Gina Stracuzzi: Well, that answers my next question, which was going to be why empathy is so powerful in business today. I think that it’s like so many words. Empathy, authentic, innovative, they get used to death. But if you can step aside from that, the power of empathy is something that cannot be denied and is going to be critical moving into this new evolution that you mentioned. As younger people become the biggest mass of workers, there’s still a huge transition period where some companies have as many as three generations working with them. If there isn’t empathy there, it’s going to be a struggle for them to get along. I know that some companies are doing it better than others, from stories we hear. Can you talk to us a little bit about that in terms of your own training? Have you come across situations where you are training multiple generations, and how do you use empathy to help them?

Kyla O’Connell: The beginning of how I coach or manage a salesperson, or even a sales leader, because sometimes they need to hear this too, and it starts with having empathy for yourself. What does that mean? It means if it’s challenging to get back to the office, if it’s challenging to get that hustle back in, there are going to be days where that is going to be more of a struggle than others, and that’s okay. You need to have that empathy and forgiveness of yourself and say, “Okay, tomorrow’s another day.”

One of the things that’s been interesting, I was talking to my husband about this, all of the coaching that I’ve done over the last 20 years, has really been helpful in starting my own business, because I’m coaching myself. I literally am saying to myself the same exact things I’ve been saying to others, “It’s okay that maybe today wasn’t a 10-task day,” that you got 10 major things done today. Maybe you only got two things done today, and that’s okay, because you got tomorrow. One of your other speakers, Alan Stein Jr., I’m a big fan of his, and I want to give him credit for where I heard this, and I’m sure he gives credit from where he heard it, but you want to focus on the sand that’s in the top of the hourglass, and not the sand at the bottom. Another strategy that Alan talks about is focusing on the next play.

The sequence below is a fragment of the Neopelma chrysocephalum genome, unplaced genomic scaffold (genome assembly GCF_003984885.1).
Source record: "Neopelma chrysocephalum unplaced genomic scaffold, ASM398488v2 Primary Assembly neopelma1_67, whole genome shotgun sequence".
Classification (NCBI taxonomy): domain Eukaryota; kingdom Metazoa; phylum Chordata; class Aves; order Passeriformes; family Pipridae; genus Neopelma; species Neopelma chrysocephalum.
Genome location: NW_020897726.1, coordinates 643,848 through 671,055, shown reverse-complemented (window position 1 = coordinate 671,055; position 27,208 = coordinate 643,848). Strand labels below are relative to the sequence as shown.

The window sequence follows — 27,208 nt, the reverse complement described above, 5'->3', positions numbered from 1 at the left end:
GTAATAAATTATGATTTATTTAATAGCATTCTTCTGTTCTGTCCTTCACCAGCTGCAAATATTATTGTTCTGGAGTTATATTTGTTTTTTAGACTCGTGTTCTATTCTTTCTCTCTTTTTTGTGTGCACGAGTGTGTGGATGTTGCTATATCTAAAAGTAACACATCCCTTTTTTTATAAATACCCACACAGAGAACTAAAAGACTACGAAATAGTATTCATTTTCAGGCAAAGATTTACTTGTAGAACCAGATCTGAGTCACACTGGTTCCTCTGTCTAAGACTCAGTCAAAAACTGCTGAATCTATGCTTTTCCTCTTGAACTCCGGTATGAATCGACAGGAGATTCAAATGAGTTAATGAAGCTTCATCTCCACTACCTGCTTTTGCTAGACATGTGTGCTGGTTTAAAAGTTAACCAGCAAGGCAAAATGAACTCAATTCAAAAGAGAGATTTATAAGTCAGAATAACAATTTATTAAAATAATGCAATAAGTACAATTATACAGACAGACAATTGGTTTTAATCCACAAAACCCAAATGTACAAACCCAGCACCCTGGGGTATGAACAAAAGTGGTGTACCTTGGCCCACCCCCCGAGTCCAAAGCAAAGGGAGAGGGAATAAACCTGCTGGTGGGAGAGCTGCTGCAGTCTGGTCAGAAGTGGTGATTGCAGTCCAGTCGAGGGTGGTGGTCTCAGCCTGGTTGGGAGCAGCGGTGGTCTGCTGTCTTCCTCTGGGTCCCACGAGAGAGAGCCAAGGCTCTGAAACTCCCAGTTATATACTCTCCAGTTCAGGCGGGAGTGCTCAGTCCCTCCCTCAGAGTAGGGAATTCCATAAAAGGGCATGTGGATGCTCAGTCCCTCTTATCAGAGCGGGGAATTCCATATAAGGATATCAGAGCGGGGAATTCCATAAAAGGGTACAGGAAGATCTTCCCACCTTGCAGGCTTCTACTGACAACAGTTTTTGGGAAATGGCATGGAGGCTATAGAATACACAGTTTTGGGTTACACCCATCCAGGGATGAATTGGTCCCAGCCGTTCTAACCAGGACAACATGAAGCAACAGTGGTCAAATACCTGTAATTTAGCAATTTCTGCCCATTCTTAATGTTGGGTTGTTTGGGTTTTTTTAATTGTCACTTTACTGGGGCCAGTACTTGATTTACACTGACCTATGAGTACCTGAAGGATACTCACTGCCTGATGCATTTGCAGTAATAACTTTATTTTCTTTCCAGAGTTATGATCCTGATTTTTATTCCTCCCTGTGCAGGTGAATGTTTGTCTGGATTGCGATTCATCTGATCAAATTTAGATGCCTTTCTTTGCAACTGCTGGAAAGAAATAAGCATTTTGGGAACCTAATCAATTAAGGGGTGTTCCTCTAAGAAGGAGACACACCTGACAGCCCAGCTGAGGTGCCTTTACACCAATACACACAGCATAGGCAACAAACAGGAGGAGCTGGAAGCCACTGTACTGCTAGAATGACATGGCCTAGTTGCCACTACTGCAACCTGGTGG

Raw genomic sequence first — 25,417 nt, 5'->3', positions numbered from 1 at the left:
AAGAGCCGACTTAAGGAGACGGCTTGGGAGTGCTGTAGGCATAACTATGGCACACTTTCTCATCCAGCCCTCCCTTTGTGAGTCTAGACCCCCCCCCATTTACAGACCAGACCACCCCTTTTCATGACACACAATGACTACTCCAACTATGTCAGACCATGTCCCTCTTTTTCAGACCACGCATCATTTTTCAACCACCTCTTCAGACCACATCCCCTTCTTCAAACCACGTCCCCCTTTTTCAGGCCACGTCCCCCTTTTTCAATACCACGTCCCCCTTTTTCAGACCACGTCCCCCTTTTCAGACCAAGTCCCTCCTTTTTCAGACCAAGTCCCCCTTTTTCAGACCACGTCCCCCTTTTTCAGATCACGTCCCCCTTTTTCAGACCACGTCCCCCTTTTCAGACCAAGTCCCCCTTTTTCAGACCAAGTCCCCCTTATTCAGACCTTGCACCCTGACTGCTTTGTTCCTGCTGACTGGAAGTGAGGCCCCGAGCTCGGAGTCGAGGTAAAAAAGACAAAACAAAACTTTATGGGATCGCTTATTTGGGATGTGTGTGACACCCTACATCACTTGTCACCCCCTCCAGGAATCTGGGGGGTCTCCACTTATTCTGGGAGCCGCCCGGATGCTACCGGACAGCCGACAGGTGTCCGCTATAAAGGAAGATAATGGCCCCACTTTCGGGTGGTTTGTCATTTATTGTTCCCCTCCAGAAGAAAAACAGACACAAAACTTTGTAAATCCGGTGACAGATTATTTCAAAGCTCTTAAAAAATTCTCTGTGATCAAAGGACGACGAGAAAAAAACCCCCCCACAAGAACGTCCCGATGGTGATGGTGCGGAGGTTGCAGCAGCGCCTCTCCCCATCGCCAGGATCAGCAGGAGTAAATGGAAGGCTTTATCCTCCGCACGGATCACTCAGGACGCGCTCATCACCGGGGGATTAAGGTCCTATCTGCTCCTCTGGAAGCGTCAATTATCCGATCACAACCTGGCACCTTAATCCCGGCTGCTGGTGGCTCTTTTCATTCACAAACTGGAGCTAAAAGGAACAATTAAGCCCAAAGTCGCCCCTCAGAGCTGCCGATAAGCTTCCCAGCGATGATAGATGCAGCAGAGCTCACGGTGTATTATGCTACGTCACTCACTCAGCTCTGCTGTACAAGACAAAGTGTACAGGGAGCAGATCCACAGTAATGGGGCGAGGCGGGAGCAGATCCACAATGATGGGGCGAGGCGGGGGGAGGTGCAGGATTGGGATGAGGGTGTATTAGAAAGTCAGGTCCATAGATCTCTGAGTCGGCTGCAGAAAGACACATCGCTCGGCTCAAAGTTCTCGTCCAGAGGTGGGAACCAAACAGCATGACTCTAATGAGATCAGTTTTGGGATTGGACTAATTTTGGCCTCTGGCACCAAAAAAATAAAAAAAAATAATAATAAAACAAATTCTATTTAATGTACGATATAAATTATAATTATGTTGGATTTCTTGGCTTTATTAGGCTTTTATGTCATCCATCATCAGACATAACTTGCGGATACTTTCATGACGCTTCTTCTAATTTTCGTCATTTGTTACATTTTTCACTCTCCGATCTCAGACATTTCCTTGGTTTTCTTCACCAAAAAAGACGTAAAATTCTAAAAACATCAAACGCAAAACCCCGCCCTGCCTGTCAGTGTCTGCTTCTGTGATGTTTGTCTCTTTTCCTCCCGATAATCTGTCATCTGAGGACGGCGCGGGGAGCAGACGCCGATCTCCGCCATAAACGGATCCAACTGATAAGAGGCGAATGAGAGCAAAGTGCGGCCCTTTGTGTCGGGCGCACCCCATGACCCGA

I was an athlete in college, in high school, and I know that he talks about how he’s worked with some of the top athletes in the world, and that next play mentality is empathy for yourself. It sounds like drive, and it is drive, but it’s also empathy. It’s saying that missed shot, or this day, or missed sales month does not define me. My next play is where I’m going to focus, and let’s see what the next play is. If it’s fantastic, then I’m going to build on that success. But you have to have empathy for yourself first to really be able to have a chance of showing up and having empathy for others. It comes across as self-confident, but it’s actually probably the kindest thing you can do for yourself.

Gina Stracuzzi: Going back to what we were talking about previously, where people are struggling a bit to get back to that ambition level, the intensity level, the drive level that they once had, but still loving sales, that is a good piece of advice for those people. We all have those days where it’s just like, “I’d rather just plop on the couch and do nothing,” which is for me one of those drawbacks of working from home. Because as I look out from my office at the couch, some days it’s calling to me, but it’s having that empathy for yourself to not beat up on yourself for even wanting to go to the couch, is I think really profound advice. It’s something that as humans we’re not always very good at. We would not say half of the things we say to ourselves to another human being. I like that. Self-empathy is a good one. Well, we are at the end of our time. Is there one piece of advice or closing thought you would like to leave us with?

Kyla O’Connell: Well, sure. I think that come to the conference to explore how empathy is really emerging as a superpower in business. Not just because of how we’re going to influence our customers to want to buy from us, not just because we’re going to influence our teams to work harder to hit their goals because we’re influencing them, but also because of what we just talked about. Having that empathy for yourself so that you can recognize when you’re having an off day, and forgive yourself, and get back to the next play. Because again, I mentioned it’s the kindest thing you can do, but it’s also the most effective thing you can do for your career.

Gina Stracuzzi: Well, that is great parting advice. Thank you very much, Kyla. If you want to hear more Kyla, which you should, join her and I, and Fred, and many other people at the Women in Sales Elevation Conference on October 12th. Thank you very much everyone.

Transcribed by Mariana Badillo